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Clin Cancer Res. 2018 Apr 15;24(8):1965-1973. doi: 10.1158/1078-0432.CCR-17-2655. Epub 2017 Nov 27.

Small-Cell Carcinomas of the Bladder and Lung Are Characterized by a Convergent but Distinct Pathogenesis.

Author information

1
Human Oncology and Pathogenesis Program, Memorial Sloan Kettering Cancer Center, New York, New York.
2
Department of Epidemiology and Biostatistics, Memorial Sloan Kettering Cancer Center, New York, New York.
3
Department of Bioengineering and Therapeutic Sciences, University of California, San Francisco, California.
4
Department of Medicine, Memorial Sloan Kettering Cancer Center, New York, New York.
5
Bioinformatics Core, Memorial Sloan Kettering Cancer Center, New York, New York.
6
Marie-Josée and Henry R. Kravis Center for Molecular Oncology, Memorial Sloan Kettering Cancer Center, New York, New York.
7
Urology Service, Department of Surgery, Memorial Sloan Kettering Cancer Center, New York, New York.
8
Department of Pathology, Memorial Sloan Kettering Cancer Center, New York, New York.
9
Department of Medicine, Weill Cornell Medical College, Cornell University, New York, New York.
10
Department of Pathology, Memorial Sloan Kettering Cancer Center, New York, New York. taylorb@mskcc.org alahmadh@mskcc.org.
11
Human Oncology and Pathogenesis Program, Memorial Sloan Kettering Cancer Center, New York, New York. taylorb@mskcc.org alahmadh@mskcc.org.
#
Contributed equally

Abstract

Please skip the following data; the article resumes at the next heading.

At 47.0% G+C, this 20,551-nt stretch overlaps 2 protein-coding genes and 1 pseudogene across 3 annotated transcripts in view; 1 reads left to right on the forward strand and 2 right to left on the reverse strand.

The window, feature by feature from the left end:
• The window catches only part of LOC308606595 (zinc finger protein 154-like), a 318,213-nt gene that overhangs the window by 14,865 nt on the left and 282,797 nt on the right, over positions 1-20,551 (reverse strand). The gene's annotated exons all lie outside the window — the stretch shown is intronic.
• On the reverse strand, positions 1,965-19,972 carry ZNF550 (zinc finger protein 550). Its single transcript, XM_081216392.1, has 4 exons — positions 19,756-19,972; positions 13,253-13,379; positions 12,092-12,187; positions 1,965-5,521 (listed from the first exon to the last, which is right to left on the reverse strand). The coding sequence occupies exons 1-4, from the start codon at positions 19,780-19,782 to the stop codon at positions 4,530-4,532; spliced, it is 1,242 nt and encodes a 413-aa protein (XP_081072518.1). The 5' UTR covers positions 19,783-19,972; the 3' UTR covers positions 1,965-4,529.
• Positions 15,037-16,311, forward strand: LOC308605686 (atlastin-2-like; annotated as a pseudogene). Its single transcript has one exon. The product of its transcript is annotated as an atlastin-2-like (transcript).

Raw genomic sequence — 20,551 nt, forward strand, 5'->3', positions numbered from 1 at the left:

Purpose: Small-cell carcinoma of the bladder (SCCB) is a rare and aggressive neuroendocrine tumor with a dismal prognosis and limited treatment options. As SCCB is histologically indistinguishable from small-cell lung cancer, a shared pathogenesis and cell of origin has been proposed. The aim of this study is to determine whether SCCBs arise from a preexisting urothelial carcinoma or share a molecular pathogenesis in common with small-cell lung cancer.Experimental Design: We performed an integrative analysis of 61 SCCB tumors to identify histology- and organ-specific similarities and differences.Results: SCCB has a high somatic mutational burden driven predominantly by an APOBEC-mediated mutational process. TP53, RB1, and TERT promoter mutations were present in nearly all samples. Although these events appeared to arise early in all affected tumors and likely reflect an evolutionary branch point that may have driven small-cell lineage differentiation, they were unlikely the founding transforming event, as they were often preceded by diverse and less common driver mutations, many of which are common in bladder urothelial cancers, but not small-cell lung tumors. Most patient tumors (72%) also underwent genome doubling (GD). Although arising at different chronologic points in the evolution of the disease, GD was often preceded by biallelic mutations in TP53 with retention of two intact copies.Conclusions: Our findings indicate that small-cell cancers of the bladder and lung have a convergent but distinct pathogenesis, with SCCBs arising from a cell of origin shared with urothelial bladder cancer. Clin Cancer Res; 24(8); 1965-73. ©2017 AACRSee related commentary by Oser and Jänne, p. 1775.

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